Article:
Every once in a blue moon, you can find tiny agate or chalcedony nodules on the beach. Most of them have the wrong size or shape to be anything other than just pretty. But after 7 years of getting a creak in the neck from squinting down at pebbly beaches, I actually managed to gather enough for a piece of jewellery! And for its rarity, this is a real treasure...
The great American Artist James Hubbell (jameshubbelart.com), a treasured friend and mentor, once told me in a conversation that for him, art means dignity. And this, in a nutshell, is why I do what I do. We all have the urge to make our space more beautiful. Wherever beauty is absent because it is seen as a thing without purpose, a grey veil seems to descend and deep down, we feel sad and forlorn. We all deserve some art, some dignity, in our lives - no matter what it may look like to others.
How do you put a price on artwork? The same way as for everything else, really... I have timed myself to clarify this for you. Take a piece like this, for example. It takes me about 3 hours to knit and shape the wire (yes, really - and I am by no means a slow worker) and a further 1-2 hours to properly assemble and finish a necklace. Not to mention the hours spent foraging for the "jewels." As for the hourly rate... Well, you must judge for yourselves.
Most of my jewellery is made with naturally polished pebbles, beach glass or other objects found in nature. It is really surprising how much raw material you need to collect in order to get enough of the right shapes or sizes for a piece of wearable art. This means many hours spent foraging outdoors - not that I am complaining!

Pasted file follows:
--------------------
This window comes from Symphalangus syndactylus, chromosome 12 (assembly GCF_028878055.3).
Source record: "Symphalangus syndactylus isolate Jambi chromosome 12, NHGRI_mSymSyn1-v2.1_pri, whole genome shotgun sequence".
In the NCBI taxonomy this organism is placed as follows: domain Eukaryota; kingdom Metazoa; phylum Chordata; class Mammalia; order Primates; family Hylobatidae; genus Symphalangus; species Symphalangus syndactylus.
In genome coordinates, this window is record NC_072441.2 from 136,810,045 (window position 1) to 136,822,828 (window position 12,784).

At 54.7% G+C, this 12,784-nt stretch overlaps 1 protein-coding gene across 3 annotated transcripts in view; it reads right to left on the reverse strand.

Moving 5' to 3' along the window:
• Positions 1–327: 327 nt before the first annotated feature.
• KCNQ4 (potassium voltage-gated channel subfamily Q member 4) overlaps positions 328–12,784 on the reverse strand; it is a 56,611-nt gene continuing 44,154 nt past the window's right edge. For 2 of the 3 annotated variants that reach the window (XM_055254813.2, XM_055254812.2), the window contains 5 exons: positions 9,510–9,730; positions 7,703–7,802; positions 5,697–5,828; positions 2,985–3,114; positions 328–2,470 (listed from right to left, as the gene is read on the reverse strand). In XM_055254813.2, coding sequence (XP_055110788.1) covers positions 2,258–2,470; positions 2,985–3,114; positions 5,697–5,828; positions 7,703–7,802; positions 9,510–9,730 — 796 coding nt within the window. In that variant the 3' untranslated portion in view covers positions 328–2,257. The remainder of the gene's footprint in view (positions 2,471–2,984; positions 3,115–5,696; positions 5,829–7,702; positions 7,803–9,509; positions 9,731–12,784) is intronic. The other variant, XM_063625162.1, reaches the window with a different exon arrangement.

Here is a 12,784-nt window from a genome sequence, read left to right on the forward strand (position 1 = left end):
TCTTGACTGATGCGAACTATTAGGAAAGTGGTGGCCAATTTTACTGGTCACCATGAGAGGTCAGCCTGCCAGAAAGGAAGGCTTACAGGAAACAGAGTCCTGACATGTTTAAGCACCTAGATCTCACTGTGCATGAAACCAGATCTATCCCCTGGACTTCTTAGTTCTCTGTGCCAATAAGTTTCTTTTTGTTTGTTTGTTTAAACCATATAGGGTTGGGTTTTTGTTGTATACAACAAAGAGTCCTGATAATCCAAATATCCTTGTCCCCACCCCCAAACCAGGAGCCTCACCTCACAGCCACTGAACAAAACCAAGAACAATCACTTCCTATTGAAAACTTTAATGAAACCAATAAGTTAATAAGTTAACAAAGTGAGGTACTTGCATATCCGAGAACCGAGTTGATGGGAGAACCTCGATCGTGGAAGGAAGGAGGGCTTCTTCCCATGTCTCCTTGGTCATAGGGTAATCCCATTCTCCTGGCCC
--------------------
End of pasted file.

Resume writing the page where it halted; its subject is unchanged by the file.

My life - and yours, to be sure - is a work in progress. I am never sure where it is headed. Mostly, this is a good thing.
Right now, I am looking forward to giving my artist side freer rein and you are all welcome to share my journey. In this blog, you can take a peek behind the scenes, into my artist studio, to see how my pieces are created.
This summer, we spent a few weeks in our old family home in France, which we still keep. It was so hot there that i did not feel like going out during the day. Luckily, I always carry boxes with glass and pebbles, wire and tools with me. I had already prepared strips of knitted wire on the long car journey south, so it was only a matter of finding the right arrangement of "jewels" to fill them with. Surprisingly, this is a rather time-consuming affair!